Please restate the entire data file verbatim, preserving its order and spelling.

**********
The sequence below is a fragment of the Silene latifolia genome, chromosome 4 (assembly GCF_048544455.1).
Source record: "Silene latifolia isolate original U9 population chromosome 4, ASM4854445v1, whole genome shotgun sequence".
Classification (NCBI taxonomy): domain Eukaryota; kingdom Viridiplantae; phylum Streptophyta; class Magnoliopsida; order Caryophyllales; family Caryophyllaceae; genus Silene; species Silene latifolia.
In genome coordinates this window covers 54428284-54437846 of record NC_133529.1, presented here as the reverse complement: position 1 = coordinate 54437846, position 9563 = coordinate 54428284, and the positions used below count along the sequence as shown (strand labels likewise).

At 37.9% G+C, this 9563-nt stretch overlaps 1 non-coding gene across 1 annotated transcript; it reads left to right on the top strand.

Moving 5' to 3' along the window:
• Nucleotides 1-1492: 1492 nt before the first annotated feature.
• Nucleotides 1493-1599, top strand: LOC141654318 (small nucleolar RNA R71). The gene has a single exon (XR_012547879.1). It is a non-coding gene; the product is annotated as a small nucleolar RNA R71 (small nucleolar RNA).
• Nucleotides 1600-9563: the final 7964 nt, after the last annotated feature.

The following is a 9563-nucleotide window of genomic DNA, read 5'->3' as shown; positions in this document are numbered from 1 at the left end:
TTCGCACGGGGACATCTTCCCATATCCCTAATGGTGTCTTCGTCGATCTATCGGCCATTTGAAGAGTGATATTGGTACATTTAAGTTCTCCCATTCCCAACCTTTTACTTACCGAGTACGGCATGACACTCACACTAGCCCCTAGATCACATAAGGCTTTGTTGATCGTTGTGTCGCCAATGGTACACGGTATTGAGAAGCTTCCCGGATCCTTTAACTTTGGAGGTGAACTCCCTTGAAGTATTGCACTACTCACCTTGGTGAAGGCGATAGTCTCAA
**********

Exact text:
The sequence below is a fragment of the Silene latifolia genome, chromosome 4 (assembly GCF_048544455.1).
Source record: "Silene latifolia isolate original U9 population chromosome 4, ASM4854445v1, whole genome shotgun sequence".
Classification (NCBI taxonomy): domain Eukaryota; kingdom Viridiplantae; phylum Streptophyta; class Magnoliopsida; order Caryophyllales; family Caryophyllaceae; genus Silene; species Silene latifolia.
In genome coordinates this window covers 54428284-54437846 of record NC_133529.1, presented here as the reverse complement: position 1 = coordinate 54437846, position 9563 = coordinate 54428284, and the positions used below count along the sequence as shown (strand labels likewise).

At 37.9% G+C, this 9563-nt stretch overlaps 1 non-coding gene across 1 annotated transcript; it reads left to right on the top strand.

Moving 5' to 3' along the window:
• Nucleotides 1-1492: 1492 nt before the first annotated feature.
• Nucleotides 1493-1599, top strand: LOC141654318 (small nucleolar RNA R71). The gene has a single exon (XR_012547879.1). It is a non-coding gene; the product is annotated as a small nucleolar RNA R71 (small nucleolar RNA).
• Nucleotides 1600-9563: the final 7964 nt, after the last annotated feature.

The following is a 9563-nucleotide window of genomic DNA, read 5'->3' as shown; positions in this document are numbered from 1 at the left end:
TTCGCACGGGGACATCTTCCCATATCCCTAATGGTGTCTTCGTCGATCTATCGGCCATTTGAAGAGTGATATTGGTACATTTAAGTTCTCCCATTCCCAACCTTTTACTTACCGAGTACGGCATGACACTCACACTAGCCCCTAGATCACATAAGGCTTTGTTGATCGTTGTGTCGCCAATGGTACACGGTATTGAGAAGCTTCCCGGATCCTTTAACTTTGGAGGTGAACTCCCTTGAAGTATTGCACTACTCACCTTGGTGAAGGCGATAGTCTCAA